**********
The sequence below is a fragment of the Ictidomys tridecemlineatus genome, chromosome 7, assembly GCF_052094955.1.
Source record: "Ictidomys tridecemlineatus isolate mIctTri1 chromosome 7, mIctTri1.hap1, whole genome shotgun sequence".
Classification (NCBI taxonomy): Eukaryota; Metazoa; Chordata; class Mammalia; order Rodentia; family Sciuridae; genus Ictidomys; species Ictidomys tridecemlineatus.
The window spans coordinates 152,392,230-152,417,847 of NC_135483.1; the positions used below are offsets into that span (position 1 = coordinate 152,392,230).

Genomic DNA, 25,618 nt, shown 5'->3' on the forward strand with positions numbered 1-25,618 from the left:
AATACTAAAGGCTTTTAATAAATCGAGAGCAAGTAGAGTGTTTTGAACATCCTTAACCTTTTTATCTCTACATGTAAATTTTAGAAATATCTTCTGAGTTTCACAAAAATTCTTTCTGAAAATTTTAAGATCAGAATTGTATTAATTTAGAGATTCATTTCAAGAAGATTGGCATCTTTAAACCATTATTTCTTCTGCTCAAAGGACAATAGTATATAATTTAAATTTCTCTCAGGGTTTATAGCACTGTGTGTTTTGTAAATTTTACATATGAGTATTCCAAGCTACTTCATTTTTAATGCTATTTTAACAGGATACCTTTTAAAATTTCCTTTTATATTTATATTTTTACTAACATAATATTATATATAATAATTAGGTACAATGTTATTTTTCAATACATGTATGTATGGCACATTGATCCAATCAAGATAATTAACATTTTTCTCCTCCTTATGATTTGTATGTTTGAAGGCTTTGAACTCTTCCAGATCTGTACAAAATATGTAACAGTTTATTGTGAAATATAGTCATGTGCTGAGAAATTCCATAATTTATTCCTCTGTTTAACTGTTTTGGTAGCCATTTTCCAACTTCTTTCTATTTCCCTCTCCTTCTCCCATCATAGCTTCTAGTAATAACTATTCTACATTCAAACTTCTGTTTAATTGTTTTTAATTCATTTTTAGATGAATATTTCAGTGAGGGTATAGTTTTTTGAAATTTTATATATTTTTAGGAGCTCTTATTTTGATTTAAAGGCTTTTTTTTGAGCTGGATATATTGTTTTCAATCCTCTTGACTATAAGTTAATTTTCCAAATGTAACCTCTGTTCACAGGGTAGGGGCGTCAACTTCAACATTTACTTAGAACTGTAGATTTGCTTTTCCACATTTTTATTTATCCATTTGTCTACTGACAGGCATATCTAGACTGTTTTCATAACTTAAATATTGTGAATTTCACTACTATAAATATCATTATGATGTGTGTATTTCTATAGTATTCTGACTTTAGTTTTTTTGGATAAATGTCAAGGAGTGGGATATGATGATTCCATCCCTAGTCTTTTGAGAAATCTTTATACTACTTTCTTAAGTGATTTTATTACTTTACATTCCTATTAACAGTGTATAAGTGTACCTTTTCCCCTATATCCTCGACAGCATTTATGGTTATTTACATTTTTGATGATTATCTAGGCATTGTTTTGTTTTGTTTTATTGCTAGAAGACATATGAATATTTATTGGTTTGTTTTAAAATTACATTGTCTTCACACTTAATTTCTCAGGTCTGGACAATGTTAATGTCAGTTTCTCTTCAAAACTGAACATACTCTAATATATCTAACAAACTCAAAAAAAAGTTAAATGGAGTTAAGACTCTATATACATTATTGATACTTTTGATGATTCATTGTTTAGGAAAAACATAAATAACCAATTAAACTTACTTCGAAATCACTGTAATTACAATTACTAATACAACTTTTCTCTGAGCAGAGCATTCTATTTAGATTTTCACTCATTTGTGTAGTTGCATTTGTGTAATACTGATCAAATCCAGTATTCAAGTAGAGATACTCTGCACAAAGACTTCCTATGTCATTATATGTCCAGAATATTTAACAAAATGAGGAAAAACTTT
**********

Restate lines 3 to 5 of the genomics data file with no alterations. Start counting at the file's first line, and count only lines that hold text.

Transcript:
Classification (NCBI taxonomy): Eukaryota; Metazoa; Chordata; class Mammalia; order Rodentia; family Sciuridae; genus Ictidomys; species Ictidomys tridecemlineatus.
The window spans coordinates 152,392,230-152,417,847 of NC_135483.1; the positions used below are offsets into that span (position 1 = coordinate 152,392,230).

Genomic DNA, 25,618 nt, shown 5'->3' on the forward strand with positions numbered 1-25,618 from the left: